Last week it cost me £70 to fill up my car, about £25 less than it cost 18 months ago and the first time in 10 years I have paid less than a pound per litre. For someone like me who does a lot of driving, looking at real estate around the UK, that should be good news. I have more in my pocket to spend and conventional economics says that the 30 million drivers like me in the UK should, therefore, boost consumer spending.
But that does not seem to be happening. Why?
Oil prices have fallen from $110 to $30 per barrel over the last 18 months. Demand has remained pretty constant but supply has increased significantly owing to the advent of large-scale fracking, particularly in the US, the response of Saudi Arabia and OPEC flooding the international market to reduce prices and the recent nuclear deal allowing Iranian oil exports. Globally, we are producing more oil than is needed and this month the Economist summarised the result:
The effect of this decline in prices has been dramatic in the 10% of the world economy made up of oil-producing nations. Russia has cut 10% of public spending, Saudi Arabia has cut both public spending and subsidies and Venezuela is in its worst recession for 70 years.
Those of us living in nations responsible for the remaining 90% of GDP benefit from lower prices of transport and manufacturing. But there is a significant proviso: such a sharp decline in oil returns and the knock-on effects on oil producers lead to declining confidence in global markets. Oil-producing firms have put $380bn of investment on hold, despite the fact that only 6% of global supply is uneconomic at $30 per barrel. Declines in oil revenues are contributing to the damage to global stocks, which are in bear market territory, having declined more than 20% from their recent peaks.
So, although consumers are feeling wealthier, having reduced their savings considerably in recent years to support consumption, there is an argument that households will want to rebuild savings, which is more difficult, as the fall in oil prices has caused inflation to sharply fall. Additionally, there are suggestions that employers are using the low rates of inflation to keep pay increases low, which also lessens consumer spending.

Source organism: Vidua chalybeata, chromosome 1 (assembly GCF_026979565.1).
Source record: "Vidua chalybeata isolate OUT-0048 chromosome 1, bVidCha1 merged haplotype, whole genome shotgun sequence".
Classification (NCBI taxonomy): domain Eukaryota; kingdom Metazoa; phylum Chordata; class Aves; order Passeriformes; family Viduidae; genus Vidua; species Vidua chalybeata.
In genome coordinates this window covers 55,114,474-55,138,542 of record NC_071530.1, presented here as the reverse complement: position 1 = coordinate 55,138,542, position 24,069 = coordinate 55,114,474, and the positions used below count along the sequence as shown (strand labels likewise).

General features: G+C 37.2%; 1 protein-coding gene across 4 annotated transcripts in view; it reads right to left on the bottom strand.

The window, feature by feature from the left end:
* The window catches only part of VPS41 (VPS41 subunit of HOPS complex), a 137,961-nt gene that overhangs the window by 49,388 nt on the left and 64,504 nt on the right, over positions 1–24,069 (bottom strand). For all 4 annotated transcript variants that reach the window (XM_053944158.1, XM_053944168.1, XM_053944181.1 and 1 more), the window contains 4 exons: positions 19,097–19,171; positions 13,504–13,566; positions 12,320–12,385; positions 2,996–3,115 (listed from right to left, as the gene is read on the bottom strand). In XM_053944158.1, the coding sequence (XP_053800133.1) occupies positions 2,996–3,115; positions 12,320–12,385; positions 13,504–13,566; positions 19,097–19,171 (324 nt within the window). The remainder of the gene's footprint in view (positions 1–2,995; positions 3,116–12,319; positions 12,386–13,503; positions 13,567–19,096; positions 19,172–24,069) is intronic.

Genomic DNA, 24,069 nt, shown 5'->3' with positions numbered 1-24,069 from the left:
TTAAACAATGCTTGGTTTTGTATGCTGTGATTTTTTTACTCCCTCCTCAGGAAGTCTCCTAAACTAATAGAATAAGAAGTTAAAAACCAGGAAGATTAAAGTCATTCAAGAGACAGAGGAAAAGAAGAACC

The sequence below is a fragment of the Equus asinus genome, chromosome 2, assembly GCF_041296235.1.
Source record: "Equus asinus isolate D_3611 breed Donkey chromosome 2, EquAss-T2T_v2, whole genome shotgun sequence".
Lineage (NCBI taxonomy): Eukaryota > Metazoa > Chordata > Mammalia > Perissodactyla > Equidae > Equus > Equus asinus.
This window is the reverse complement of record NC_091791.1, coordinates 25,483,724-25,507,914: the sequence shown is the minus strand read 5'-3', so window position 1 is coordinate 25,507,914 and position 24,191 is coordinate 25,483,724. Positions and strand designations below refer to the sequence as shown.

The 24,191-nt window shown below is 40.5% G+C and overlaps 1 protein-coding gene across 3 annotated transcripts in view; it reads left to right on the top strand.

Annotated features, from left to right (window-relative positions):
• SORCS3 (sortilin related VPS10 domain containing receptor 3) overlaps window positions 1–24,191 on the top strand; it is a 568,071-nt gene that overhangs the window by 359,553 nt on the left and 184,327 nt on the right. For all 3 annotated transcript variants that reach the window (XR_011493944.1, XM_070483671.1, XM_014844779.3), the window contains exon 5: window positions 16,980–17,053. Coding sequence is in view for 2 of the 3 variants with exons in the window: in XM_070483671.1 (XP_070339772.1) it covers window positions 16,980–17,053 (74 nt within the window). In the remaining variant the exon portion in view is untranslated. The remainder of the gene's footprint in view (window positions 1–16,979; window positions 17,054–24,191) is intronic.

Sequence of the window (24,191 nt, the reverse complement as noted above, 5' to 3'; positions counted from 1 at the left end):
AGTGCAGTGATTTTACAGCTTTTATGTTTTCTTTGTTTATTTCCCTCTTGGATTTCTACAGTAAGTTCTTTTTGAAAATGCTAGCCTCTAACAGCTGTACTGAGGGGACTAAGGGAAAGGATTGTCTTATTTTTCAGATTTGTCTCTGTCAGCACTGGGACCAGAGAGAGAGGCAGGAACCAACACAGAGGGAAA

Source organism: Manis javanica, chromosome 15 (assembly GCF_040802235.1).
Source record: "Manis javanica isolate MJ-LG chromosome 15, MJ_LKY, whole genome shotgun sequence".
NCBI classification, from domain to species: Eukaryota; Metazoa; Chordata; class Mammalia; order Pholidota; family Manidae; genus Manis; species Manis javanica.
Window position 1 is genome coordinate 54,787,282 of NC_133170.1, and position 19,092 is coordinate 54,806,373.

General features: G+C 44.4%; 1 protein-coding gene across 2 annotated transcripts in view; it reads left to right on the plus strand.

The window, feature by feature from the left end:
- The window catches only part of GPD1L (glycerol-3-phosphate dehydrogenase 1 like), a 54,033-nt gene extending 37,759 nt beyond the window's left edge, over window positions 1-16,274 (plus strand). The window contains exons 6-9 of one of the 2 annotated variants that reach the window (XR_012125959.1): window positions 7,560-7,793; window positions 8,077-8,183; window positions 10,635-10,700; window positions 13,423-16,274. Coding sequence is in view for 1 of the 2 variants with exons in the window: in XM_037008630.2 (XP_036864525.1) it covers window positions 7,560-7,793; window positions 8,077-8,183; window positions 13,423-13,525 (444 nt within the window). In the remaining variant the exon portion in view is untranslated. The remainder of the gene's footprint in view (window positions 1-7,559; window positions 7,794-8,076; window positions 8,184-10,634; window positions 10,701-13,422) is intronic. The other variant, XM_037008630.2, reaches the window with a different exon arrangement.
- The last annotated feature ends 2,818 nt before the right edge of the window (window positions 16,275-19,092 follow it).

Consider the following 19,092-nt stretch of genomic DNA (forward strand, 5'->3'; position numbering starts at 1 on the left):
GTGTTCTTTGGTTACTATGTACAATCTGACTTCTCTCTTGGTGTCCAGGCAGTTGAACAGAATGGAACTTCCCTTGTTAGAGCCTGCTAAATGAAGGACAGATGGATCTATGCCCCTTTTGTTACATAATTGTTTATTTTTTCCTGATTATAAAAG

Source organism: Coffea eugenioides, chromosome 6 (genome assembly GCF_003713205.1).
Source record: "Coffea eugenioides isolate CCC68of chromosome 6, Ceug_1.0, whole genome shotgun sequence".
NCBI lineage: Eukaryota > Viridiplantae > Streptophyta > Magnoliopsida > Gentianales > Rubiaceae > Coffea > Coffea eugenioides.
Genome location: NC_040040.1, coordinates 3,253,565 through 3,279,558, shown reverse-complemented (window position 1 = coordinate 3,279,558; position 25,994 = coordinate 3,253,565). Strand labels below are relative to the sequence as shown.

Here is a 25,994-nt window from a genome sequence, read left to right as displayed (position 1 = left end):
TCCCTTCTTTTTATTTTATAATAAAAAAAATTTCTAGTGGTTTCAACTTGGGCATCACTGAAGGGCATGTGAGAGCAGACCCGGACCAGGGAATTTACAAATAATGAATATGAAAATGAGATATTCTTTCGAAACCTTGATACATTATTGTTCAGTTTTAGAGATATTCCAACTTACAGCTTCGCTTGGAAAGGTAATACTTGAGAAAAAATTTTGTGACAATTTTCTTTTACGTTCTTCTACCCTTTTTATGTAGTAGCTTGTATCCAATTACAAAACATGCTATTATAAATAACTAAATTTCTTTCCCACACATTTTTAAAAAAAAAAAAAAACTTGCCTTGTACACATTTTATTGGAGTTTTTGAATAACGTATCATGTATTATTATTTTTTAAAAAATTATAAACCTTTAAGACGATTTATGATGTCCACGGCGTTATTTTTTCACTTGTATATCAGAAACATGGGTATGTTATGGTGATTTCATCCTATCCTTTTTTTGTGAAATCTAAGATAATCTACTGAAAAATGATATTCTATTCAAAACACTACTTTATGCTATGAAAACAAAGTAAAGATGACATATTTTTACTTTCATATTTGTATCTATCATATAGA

As with any market, oil prices are cyclical and most commentators agree that, as investment and supply declines, prices will recover. However, where $100 per barrel prices seemed to be the new normal five years ago, prices now look to be settling at a new lower long-term level. It is this major re-adjustment which is helping to depress global markets and making consumers nervous to increase spending.
What does this mean for UK real estate?
First, yields are at historic lows. Although the memory of the price correction, which followed quantitative easing and very low inflation post 2007, still looms large, the gap between real estate yields and the risk-free rate (10-15 year gilts) remains wide. In an environment of continuing ultra-low interest rates UK real estate provides an income stream in an established, regulated, transparent market with reasonable liquidity. It looks like a relatively safe haven, offering a healthy premium to gilts and cash and positive returns, unlike equities. This should encourage continuing net inflows into the sector, albeit at a slower rate than last year.
Second, the lack of consumer spending boost means that investment into the high street should remain limited. High street retail yields have compressed since 2013 in common with all real estate, but not as much as other sectors.
Third, investments with tenants linked to the oil industry will have their covenants carefully scrutinised and there is likely to be outward yield movement.
Finally, geographic areas dependent on oil or with an oil-related supply chain will be less appealing. This is particularly bad news for Aberdeen and is likely to further compound the damage that continuing political uncertainty in Scotland has done to reduce investment inflows.
Jos Seligman, Transaction Manager